And yet, exactly that happened. After the Denver Republican broke the story—“The Work of Ghouls!” ran the headline—the city immediately shut down McGovern’s horrific operation. For a time, nothing else happened; the graves remained opened, pieces of everyone everywhere. Eventually, Denver’s first bipartisan mayor was elected, and a different company was hired to set the skeletal fragments into the earth from whence they came. At that point, properly reassembling corpses was impossible. Bones were transported as they were into the exhumed graves, covered and tamped down. Folks say the poor, restless souls still wander the park, especially by cover of night. I don’t doubt it.
After they followed my lead and scooped the story before any of the other papers got wind of it, I talked my way into a job as the Republican’s first female cub reporter. My initial stories were trivial, many of them relating to ladies’ charitable activities. Eventually, Ellis Meredith, suffragist and reporter for the Rocky Mountain News, took note of my work, finding in my stories the lyricism and authenticity I pursued regardless of subject matter. Ellis took me under her wing and helped me get hired on at the News as a beat reporter covering civic issues—a position I hold to this day.
I never saw Walter Perry again. I kept an eye out for him, but if he was still in Denver, our paths failed to cross. Perhaps because no other man I met had Walter’s integrity—or perhaps simply because my lifestyle is incongruous with it—I chose never to marry. It’s a decision I’ve yet to regret.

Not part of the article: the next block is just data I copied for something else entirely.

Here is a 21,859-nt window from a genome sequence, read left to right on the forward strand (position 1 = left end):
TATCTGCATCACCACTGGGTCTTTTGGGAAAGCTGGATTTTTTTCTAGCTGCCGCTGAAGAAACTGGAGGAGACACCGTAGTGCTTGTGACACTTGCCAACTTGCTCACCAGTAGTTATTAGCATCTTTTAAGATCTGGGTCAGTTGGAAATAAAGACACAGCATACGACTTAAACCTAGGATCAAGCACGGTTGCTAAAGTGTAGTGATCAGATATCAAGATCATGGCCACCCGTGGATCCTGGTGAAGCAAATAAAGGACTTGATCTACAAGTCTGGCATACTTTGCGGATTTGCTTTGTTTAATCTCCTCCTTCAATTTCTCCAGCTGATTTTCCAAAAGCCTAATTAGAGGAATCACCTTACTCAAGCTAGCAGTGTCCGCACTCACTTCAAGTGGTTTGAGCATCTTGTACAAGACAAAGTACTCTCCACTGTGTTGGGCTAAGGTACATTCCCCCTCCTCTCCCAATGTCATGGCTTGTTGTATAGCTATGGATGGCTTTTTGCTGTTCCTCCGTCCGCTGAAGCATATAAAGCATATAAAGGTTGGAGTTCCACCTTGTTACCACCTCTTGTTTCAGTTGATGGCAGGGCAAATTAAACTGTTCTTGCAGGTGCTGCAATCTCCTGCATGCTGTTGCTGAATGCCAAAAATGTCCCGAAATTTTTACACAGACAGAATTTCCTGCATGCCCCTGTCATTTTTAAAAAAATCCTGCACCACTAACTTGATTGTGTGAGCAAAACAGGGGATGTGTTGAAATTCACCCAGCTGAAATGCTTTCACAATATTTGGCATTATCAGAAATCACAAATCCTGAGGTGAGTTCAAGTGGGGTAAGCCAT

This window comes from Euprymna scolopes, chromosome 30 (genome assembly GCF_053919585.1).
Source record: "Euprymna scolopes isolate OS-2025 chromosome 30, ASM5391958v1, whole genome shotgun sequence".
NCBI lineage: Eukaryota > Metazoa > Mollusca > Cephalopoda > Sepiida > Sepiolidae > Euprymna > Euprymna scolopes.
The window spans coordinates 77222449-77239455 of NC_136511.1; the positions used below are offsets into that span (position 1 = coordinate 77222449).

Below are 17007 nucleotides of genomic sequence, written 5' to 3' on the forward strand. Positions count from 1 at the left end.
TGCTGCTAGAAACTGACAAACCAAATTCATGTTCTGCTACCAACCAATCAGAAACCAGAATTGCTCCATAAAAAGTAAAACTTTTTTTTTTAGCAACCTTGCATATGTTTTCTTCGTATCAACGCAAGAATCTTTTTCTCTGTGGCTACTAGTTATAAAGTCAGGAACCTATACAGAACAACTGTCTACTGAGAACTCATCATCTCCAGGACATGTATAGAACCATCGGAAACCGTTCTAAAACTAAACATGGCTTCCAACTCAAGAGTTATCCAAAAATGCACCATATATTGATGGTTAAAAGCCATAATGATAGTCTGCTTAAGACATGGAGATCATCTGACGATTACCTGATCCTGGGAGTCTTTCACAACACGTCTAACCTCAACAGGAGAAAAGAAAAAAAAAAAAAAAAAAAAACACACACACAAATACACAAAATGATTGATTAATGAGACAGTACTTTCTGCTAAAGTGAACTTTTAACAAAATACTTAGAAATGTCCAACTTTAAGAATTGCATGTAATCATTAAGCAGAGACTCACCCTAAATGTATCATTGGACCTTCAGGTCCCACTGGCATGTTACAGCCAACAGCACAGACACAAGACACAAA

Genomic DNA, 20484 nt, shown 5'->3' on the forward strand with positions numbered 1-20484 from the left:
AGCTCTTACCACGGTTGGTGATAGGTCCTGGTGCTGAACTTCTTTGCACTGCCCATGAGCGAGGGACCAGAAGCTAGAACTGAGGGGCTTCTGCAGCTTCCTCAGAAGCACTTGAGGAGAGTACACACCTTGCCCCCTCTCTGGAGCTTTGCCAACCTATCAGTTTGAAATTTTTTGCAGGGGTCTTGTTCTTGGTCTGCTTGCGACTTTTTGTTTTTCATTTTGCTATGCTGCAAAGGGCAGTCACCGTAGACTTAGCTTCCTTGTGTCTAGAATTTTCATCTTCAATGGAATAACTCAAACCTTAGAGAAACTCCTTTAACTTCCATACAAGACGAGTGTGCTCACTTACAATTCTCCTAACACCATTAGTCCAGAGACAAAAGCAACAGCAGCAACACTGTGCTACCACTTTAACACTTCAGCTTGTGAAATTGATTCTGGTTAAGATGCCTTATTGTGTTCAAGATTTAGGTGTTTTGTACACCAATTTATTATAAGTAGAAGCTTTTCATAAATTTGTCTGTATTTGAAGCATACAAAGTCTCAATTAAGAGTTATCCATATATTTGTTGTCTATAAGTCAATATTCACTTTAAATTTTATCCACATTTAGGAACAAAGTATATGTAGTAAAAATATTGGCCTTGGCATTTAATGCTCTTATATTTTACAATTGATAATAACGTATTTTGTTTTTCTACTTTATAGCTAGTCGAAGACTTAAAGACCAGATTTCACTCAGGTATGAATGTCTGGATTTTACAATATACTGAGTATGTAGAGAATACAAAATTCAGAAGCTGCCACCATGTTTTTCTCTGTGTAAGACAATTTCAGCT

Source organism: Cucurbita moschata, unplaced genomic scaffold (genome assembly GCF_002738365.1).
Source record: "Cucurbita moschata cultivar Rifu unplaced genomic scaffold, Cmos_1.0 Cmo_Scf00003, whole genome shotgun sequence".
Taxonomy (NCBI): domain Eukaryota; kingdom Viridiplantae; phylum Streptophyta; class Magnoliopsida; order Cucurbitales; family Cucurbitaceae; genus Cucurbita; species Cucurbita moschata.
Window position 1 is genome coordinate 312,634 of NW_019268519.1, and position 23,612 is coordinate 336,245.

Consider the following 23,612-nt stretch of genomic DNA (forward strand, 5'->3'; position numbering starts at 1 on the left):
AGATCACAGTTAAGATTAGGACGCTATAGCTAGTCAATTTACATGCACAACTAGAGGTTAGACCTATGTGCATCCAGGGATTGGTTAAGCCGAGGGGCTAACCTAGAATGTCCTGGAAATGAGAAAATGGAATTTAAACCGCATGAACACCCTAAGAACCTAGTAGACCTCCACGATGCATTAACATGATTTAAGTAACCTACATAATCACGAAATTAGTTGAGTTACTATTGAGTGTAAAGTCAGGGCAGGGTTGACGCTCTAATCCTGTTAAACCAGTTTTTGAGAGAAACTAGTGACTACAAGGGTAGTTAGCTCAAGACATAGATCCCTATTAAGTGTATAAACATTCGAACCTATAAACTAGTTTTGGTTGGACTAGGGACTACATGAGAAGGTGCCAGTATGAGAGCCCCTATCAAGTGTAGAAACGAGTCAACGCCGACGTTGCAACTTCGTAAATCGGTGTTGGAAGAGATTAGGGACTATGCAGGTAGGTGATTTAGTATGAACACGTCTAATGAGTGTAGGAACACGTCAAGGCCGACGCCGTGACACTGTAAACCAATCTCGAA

In 1896, three years after I left Iowa, I heard from Uncle August that my father had died. Threshing accident it was, terrible shame—apparently, someone had emptied the water from the steam thresher’s tank, causing an explosion when the machine was fired up. Father, standing nearby, was effectively blown to bits.
No one besides August knew my whereabouts, and since he was not a blood relation, Father’s homestead passed to distant relatives in Cedar Rapids. Then August joined me in Denver. Our reunion was a delightful one, although he only stayed a few months before marrying a young widow and moving with her and her children to California.
And Rudiman? That lecherous soul was not difficult to locate. The day after the city fired McGovern, the undertaker dismissed the laborers and left Rudiman alone to close up the City Cemetery jobsite. The wretch did so in near darkness, swilling from a flask as he went about collecting pickaxes and shovels.
This time, I was prepared. As night fell, I selected from the discarded shovels the heaviest and sharpest one I could find.
Approaching Rudiman from behind, I swung with all my might and all my care—ensuring that when his head split open and his body collapsed, it did so into an empty, waiting, desecrated grave.
Cynthia Swanson writes literary suspense, often using historical settings. Her debut novel, “The Bookseller,” was a New York Times best seller, and her second novel, “The Glass Forest,” was noted in Forbes as one of “Five Novels with a Remarkably Strong Sense of Place.” She lives with her family in Denver. Find her at cynthiaswansonauthor.com. She is the editor of “Denver Noir.”